Holder has also joined the dog pile on the IRS, which has admitted it sent extra-onerous questionnaires to groups starting in 2011 if they had "Tea Party" or "Patriot" in their names. While that may have begun as a way for IRS bureaucrats to prioritize within a mountain of new applications for tax exemption, it smacks of using the power to tax to persecute.

Obama's Vision

These episodes recall the excesses of previous administrations, back to Richard Nixon and Lyndon Johnson, two strong presidents whose landslide victories propelled them to the heights of political power. Subsequent overreach brought each to earth with such force that the craters are still visible in the American political landscape.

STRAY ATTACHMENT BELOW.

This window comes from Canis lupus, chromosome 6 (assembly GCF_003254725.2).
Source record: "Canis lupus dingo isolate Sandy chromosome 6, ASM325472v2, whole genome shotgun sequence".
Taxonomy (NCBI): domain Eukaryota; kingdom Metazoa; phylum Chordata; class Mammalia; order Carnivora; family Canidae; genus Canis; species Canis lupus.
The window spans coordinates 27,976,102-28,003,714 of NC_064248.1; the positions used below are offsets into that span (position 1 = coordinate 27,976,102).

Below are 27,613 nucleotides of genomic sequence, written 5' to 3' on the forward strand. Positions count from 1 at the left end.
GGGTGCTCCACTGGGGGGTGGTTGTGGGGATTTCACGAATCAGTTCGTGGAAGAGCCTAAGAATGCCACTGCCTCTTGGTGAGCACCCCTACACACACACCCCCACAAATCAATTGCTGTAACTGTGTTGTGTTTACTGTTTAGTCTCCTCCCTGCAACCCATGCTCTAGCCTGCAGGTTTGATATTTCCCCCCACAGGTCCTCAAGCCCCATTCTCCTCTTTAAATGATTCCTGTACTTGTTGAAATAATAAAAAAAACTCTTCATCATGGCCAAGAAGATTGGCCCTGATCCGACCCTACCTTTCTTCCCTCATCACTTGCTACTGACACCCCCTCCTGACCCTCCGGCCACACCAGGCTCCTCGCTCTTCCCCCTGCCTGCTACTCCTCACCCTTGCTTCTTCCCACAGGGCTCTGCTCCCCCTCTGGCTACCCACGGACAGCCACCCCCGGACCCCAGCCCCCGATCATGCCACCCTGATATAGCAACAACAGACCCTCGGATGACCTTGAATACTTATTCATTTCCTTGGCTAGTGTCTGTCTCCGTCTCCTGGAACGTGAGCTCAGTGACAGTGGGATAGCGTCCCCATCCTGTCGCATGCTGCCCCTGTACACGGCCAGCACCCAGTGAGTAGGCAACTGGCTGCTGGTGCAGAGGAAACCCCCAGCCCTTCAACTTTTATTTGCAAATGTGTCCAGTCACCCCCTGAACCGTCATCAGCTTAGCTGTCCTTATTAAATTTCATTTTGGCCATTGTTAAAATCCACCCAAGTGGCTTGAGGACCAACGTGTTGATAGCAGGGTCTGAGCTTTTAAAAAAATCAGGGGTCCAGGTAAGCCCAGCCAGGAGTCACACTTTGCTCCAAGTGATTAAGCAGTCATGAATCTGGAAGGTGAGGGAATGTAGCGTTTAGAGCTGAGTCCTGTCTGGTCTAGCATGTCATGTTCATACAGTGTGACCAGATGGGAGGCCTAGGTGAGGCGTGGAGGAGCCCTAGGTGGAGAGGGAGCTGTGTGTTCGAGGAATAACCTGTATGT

Obama's aspirations were different. He never thought he could win 40 states or 60 percent of the popular vote. He knew he was struggling for just enough votes to win. But beyond Election Day, he was no less ambitious than his predecessors in the breadth and loft of his program. He set out to remake the health care and immigration systems, as well as to redefine financial regulation and the tax code and the nation's balance of energy and environment. And beyond these goals, he wanted to make a clear majority of Americans stakeholders in his program.

By so doing, he believed, he could build a coalition of the middle around solutions more practical than ideological. Were he able to do all that, he would be remembered as more than the champion of one party and the victor in two presidential elections. He would be a president who moved the nation, as a nation, in a certain direction. That has been the judgment of history on FDR and Harry Truman and Ronald Reagan — all partisan warriors in their rise to power who are widely revered in retrospect.